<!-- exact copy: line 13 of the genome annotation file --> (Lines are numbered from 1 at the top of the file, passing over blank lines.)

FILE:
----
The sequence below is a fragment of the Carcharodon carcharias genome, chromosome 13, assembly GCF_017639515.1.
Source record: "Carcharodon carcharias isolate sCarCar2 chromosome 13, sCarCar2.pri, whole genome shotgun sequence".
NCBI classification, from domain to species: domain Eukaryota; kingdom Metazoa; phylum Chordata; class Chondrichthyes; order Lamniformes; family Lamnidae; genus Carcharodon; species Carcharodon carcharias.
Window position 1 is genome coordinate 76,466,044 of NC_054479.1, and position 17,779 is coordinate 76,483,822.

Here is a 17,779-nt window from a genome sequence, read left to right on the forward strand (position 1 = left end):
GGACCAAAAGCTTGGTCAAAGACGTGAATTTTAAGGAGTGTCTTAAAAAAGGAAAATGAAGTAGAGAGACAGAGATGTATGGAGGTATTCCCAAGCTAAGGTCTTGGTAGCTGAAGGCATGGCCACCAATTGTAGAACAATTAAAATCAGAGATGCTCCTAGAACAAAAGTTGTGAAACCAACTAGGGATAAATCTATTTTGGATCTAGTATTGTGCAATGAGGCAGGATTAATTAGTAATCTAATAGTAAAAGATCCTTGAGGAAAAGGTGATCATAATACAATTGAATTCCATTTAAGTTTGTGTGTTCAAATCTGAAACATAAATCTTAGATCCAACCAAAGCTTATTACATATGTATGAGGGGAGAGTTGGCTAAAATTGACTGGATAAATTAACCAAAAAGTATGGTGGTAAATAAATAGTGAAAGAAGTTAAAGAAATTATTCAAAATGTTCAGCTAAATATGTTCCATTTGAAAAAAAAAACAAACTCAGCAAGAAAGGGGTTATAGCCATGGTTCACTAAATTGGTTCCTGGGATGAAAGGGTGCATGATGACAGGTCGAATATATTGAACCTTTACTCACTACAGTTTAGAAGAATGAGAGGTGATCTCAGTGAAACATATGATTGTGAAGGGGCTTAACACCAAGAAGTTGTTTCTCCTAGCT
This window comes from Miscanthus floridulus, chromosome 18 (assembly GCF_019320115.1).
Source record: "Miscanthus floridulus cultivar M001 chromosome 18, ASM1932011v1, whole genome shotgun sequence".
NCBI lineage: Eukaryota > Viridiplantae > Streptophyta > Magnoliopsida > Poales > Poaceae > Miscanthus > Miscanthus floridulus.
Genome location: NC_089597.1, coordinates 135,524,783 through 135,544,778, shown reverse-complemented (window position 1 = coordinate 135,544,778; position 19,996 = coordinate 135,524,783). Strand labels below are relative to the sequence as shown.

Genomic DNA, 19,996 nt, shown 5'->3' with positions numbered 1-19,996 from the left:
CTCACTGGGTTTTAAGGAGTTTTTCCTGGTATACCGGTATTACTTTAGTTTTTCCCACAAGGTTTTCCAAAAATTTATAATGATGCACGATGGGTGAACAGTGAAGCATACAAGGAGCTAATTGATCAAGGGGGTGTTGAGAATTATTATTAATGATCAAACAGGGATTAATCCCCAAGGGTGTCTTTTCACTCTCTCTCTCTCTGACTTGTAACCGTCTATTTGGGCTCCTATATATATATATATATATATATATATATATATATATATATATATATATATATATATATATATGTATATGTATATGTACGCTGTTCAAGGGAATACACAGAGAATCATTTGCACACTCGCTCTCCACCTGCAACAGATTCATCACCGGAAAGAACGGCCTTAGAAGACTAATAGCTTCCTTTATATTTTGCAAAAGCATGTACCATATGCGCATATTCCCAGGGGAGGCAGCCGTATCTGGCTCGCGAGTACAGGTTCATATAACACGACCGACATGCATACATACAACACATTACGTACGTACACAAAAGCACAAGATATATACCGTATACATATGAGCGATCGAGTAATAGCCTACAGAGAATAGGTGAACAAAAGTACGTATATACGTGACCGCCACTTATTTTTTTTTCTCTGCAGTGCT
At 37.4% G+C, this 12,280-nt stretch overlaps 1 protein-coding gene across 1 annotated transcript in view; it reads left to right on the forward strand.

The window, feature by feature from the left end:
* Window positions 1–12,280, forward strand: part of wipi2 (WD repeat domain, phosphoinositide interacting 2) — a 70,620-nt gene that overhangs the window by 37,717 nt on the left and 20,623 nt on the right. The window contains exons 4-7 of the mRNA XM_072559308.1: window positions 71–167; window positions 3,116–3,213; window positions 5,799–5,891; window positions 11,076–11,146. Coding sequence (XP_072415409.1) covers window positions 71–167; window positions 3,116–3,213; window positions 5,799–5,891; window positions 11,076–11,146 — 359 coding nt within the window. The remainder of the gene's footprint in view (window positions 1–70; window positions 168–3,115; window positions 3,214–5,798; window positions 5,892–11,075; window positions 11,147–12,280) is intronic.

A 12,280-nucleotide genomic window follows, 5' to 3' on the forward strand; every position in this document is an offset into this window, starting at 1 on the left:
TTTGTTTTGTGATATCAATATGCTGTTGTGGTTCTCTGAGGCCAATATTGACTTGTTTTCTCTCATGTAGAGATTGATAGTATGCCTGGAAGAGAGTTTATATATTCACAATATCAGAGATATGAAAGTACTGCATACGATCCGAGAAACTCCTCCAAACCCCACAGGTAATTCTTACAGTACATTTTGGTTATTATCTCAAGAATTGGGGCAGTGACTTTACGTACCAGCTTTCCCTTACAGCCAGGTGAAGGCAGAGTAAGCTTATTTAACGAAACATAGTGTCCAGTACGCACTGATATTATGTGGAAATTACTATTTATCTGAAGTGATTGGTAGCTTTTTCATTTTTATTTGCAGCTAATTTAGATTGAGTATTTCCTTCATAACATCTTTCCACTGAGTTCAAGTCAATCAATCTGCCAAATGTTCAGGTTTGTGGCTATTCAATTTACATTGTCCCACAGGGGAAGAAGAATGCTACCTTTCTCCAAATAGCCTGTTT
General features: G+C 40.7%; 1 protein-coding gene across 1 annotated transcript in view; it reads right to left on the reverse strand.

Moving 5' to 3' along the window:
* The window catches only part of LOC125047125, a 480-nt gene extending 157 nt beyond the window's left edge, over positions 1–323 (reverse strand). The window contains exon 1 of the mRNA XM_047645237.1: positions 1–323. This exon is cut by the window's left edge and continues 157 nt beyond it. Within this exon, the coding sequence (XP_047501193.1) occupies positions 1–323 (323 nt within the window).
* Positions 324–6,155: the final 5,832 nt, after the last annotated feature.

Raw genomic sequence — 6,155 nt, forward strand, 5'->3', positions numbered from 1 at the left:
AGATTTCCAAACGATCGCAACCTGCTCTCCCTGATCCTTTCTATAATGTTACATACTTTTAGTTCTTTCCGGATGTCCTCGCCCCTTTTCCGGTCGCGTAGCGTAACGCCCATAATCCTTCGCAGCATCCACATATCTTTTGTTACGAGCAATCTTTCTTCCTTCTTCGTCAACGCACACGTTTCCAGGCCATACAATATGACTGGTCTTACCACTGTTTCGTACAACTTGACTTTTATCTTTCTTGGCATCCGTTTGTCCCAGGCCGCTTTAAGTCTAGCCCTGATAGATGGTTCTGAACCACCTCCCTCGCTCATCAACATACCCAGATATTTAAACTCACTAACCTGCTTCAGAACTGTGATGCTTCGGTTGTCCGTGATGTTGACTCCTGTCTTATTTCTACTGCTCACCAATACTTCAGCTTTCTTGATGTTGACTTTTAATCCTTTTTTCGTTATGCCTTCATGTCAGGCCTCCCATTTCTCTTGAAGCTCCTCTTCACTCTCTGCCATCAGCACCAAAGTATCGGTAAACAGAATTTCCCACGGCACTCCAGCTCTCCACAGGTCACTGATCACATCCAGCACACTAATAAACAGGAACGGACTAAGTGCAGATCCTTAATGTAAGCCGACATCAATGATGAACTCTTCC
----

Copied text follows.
At 37.4% G+C, this 12,280-nt stretch overlaps 1 protein-coding gene across 1 annotated transcript in view; it reads left to right on the forward strand.